According to the new initiatives, the federal government will assist states in making use of E-Verify as well as train state and local law enforcement in how to identify and root out suspected illegal aliens.
Homeland Security Secretary Michael Chertoff said, “Our hope is that the key elements of the Senate bill will see the light of day at some point. But until Congress chooses to act, we’re going to be taking some energetic steps of our own.”
It is clear that the new policies are intended to partially address the problem while creating pressure on Congress to develop a more comprehensive solution.
Under Chertoff’s leadership, the DHS has been much more aggressive in terms of criminal enforcement. The U.S. Immigration and Customs Enforcement has made more than 3,200 administrative arrests this year.
Chertoff said, “We’re going to continue to clamp down on employers who knowingly and willfully violate the laws. But at the same time, we want to make sure that employers who do want to do the right thing have effective tools and clear guidance so they can maintain a stable, legal work force.”
Civil penalties have not really worked to deter bad actors. Some companies just view it as a part of doing business. The attitude starts to change though when business leaders hear about the possibility of going to jail.
Chertoff said, “Here’s what the real hammer is: If you went back six, seven, eight years ago, you saw a lot of administrative action, not much criminal action. We have totally turned that around now.”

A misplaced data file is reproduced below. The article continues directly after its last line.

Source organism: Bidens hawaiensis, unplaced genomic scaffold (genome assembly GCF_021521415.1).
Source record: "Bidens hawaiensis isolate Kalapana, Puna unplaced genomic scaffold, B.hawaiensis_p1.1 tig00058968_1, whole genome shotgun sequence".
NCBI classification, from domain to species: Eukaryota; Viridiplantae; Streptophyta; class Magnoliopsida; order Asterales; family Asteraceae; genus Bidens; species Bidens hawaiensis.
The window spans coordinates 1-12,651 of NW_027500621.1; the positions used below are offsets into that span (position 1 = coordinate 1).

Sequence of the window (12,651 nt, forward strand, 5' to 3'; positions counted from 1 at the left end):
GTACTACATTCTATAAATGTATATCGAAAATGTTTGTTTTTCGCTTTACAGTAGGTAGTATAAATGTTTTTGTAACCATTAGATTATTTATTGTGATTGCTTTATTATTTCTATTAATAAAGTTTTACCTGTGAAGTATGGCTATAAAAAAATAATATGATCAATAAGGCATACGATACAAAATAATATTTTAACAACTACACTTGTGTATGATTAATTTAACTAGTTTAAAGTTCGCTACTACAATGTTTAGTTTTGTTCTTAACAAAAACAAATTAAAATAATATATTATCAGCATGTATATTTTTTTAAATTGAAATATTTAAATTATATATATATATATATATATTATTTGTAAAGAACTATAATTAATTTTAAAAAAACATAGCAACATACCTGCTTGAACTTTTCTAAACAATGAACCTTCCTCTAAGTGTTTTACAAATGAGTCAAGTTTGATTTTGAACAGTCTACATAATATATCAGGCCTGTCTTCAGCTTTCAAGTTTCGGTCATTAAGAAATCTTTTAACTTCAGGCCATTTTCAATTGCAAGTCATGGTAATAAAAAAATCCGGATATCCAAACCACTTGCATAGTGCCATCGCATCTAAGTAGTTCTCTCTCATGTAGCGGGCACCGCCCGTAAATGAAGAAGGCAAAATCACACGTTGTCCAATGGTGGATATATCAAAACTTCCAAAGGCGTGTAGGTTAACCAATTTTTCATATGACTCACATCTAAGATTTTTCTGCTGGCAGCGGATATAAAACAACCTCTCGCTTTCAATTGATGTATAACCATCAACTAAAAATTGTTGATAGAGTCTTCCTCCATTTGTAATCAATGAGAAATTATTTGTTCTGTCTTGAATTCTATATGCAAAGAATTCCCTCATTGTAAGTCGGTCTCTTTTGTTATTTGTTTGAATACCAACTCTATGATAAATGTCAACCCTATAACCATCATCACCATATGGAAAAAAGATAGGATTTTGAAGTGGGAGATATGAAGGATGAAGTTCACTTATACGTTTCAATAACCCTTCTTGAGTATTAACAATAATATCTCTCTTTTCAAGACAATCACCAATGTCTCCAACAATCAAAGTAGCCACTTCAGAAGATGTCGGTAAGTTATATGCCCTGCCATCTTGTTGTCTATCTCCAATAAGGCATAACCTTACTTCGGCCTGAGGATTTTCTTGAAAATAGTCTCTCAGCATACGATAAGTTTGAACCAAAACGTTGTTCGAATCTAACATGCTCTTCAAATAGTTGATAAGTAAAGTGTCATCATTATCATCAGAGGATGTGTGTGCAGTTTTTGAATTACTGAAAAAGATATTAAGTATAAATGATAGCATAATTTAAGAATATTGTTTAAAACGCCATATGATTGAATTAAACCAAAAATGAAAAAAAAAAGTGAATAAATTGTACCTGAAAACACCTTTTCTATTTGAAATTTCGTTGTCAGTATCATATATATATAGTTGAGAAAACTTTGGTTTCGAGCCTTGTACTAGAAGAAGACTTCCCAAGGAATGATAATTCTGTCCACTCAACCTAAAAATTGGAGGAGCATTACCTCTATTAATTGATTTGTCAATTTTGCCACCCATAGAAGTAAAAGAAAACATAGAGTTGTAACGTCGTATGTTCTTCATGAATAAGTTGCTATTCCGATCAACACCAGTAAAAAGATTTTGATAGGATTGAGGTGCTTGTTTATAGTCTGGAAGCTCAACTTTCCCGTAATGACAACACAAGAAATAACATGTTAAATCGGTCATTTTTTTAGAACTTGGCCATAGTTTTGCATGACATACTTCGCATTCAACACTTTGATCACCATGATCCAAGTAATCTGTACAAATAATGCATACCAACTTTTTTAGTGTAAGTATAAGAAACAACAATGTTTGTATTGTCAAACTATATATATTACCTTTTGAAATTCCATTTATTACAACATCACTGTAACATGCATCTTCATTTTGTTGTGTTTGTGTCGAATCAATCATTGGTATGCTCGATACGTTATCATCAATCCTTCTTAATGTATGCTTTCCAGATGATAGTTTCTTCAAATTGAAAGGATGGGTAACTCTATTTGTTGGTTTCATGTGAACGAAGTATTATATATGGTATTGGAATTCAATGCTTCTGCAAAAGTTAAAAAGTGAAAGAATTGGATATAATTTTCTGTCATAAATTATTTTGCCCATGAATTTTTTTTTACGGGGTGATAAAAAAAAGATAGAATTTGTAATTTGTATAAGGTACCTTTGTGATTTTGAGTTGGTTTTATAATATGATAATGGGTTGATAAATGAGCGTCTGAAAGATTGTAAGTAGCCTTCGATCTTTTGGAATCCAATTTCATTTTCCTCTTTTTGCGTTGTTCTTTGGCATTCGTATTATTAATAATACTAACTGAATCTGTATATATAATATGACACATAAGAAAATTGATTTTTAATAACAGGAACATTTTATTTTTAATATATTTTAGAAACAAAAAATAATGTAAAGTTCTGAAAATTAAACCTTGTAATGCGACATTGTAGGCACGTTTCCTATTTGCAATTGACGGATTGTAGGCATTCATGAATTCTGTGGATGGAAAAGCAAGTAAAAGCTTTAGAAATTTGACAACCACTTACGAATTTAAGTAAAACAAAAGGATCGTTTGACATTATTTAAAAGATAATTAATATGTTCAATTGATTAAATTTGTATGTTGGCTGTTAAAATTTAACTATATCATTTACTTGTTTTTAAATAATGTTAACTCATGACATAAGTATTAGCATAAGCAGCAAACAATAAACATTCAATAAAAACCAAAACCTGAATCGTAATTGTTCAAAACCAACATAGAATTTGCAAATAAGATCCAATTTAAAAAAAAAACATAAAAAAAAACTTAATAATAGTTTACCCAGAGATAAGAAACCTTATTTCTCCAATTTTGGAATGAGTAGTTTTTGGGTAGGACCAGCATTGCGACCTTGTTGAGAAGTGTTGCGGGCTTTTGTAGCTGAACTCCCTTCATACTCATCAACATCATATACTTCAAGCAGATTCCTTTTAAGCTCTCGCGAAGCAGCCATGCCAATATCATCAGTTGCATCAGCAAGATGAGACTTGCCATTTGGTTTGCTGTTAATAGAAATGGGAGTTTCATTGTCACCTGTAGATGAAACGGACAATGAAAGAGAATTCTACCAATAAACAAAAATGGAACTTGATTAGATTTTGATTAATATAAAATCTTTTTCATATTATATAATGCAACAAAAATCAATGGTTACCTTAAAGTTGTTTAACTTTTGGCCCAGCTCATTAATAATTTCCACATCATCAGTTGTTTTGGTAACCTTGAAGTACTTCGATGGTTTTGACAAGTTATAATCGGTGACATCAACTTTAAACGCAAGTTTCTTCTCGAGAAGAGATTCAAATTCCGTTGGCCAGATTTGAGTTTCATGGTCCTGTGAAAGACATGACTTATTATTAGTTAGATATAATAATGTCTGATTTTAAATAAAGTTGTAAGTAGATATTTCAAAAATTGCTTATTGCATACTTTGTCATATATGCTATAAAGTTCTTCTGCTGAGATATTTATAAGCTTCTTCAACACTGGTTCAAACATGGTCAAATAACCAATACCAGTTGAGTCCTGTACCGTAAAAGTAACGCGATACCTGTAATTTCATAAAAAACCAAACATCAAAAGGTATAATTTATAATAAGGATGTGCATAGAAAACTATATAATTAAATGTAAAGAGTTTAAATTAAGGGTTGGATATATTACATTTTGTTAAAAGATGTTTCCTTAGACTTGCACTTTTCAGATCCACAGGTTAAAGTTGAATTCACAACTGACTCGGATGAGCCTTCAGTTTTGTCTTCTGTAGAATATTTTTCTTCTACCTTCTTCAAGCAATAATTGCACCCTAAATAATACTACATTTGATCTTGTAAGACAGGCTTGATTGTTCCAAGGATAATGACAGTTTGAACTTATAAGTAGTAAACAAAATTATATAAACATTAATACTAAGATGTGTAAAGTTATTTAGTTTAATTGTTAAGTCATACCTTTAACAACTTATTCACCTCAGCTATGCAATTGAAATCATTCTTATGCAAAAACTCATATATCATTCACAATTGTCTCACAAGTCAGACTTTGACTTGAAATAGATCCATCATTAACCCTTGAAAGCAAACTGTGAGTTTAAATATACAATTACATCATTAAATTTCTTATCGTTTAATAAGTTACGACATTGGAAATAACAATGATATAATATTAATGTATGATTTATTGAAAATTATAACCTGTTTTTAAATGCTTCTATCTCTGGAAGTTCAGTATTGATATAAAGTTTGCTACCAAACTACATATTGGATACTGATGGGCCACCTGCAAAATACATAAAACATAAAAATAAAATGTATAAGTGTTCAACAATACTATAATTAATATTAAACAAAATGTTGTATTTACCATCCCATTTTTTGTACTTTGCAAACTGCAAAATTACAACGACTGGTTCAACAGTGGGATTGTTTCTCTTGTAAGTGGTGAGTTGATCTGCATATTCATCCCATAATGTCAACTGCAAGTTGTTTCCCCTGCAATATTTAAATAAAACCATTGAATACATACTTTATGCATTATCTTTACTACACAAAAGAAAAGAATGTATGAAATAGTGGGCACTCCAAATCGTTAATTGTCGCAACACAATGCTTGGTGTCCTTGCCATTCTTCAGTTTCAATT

The word “jail” has a way of getting people’s attention although the total enforcement capacity still lags way behind the need. DHS has announced that it is increasing the number of agents and beds at detention facilities, improving border detection and deterrence capabilities, and changing flawed policies. But the response is still limited when you consider the scope of the problem.
DHS admitted that there are going to be economic consequences to tough law enforcement. That is why U.S. Commerce Secretary Carlos Gutierrez spoke alongside Chertoff about new efforts to improve seasonal worker programs and reduce bureaucratic red tape. Gutierrez was long on rhetoric and short on details. It appears at least that the Bush administration recognizes the problem even if it does not have the capability to solve it without Congressional action.
Here’s one thing that I just want to call your attention to while talking about solutions to challenges. Clarence Leising, a regular contributor to the Pallet Enterprise and a recycling operations expert, will be speaking on an audio conference later this month. Sponsored by Eagle Metal Products (www.palletplates.com), the conference will focus on two key topics: dispatching as a way to utilize current employees to make more money and innovative piecework pay plans for recycling operations. Clarence will cover insights that you may have never thought of when it comes to dispatching, transportation logistics, generating new business from current customers, motivating employees, cutting labor costs and improving production. For more information, see the article on page 25.